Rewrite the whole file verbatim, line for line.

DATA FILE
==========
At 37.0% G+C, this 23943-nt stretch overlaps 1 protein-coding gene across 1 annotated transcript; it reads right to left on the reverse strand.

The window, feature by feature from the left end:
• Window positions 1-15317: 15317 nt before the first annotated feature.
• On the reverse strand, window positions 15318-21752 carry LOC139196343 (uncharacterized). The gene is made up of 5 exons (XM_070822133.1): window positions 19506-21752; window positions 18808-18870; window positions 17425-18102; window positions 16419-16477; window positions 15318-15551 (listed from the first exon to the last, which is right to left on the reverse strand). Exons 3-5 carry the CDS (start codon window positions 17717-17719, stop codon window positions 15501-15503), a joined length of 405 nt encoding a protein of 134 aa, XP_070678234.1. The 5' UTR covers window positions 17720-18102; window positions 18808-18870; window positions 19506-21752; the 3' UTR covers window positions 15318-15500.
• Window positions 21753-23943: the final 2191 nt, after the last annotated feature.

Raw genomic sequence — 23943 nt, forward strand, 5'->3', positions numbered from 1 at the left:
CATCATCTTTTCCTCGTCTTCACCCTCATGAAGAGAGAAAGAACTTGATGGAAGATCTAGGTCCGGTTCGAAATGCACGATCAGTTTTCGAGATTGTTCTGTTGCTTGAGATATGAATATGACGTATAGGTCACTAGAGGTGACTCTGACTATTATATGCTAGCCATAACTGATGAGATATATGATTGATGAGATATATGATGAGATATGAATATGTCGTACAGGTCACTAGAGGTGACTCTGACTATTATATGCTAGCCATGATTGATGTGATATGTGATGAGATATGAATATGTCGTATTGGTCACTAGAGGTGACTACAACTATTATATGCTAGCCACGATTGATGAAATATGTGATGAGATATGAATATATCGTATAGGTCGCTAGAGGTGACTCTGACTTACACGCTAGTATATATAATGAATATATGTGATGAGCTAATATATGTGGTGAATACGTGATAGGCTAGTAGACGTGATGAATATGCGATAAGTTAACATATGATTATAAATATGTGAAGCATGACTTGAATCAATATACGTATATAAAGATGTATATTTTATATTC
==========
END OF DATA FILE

At 37.0% G+C, this 23943-nt stretch overlaps 1 protein-coding gene across 1 annotated transcript; it reads right to left on the reverse strand.

The window, feature by feature from the left end:
• Window positions 1-15317: 15317 nt before the first annotated feature.
• On the reverse strand, window positions 15318-21752 carry LOC139196343 (uncharacterized). The gene is made up of 5 exons (XM_070822133.1): window positions 19506-21752; window positions 18808-18870; window positions 17425-18102; window positions 16419-16477; window positions 15318-15551 (listed from the first exon to the last, which is right to left on the reverse strand). Exons 3-5 carry the CDS (start codon window positions 17717-17719, stop codon window positions 15501-15503), a joined length of 405 nt encoding a protein of 134 aa, XP_070678234.1. The 5' UTR covers window positions 17720-18102; window positions 18808-18870; window positions 19506-21752; the 3' UTR covers window positions 15318-15500.
• Window positions 21753-23943: the final 2191 nt, after the last annotated feature.

Raw genomic sequence — 23943 nt, forward strand, 5'->3', positions numbered from 1 at the left:
CATCATCTTTTCCTCGTCTTCACCCTCATGAAGAGAGAAAGAACTTGATGGAAGATCTAGGTCCGGTTCGAAATGCACGATCAGTTTTCGAGATTGTTCTGTTGCTTGAGATATGAATATGACGTATAGGTCACTAGAGGTGACTCTGACTATTATATGCTAGCCATAACTGATGAGATATATGATTGATGAGATATATGATGAGATATGAATATGTCGTACAGGTCACTAGAGGTGACTCTGACTATTATATGCTAGCCATGATTGATGTGATATGTGATGAGATATGAATATGTCGTATTGGTCACTAGAGGTGACTACAACTATTATATGCTAGCCACGATTGATGAAATATGTGATGAGATATGAATATATCGTATAGGTCGCTAGAGGTGACTCTGACTTACACGCTAGTATATATAATGAATATATGTGATGAGCTAATATATGTGGTGAATACGTGATAGGCTAGTAGACGTGATGAATATGCGATAAGTTAACATATGATTATAAATATGTGAAGCATGACTTGAATCAATATACGTATATAAAGATGTATATTTTATATTC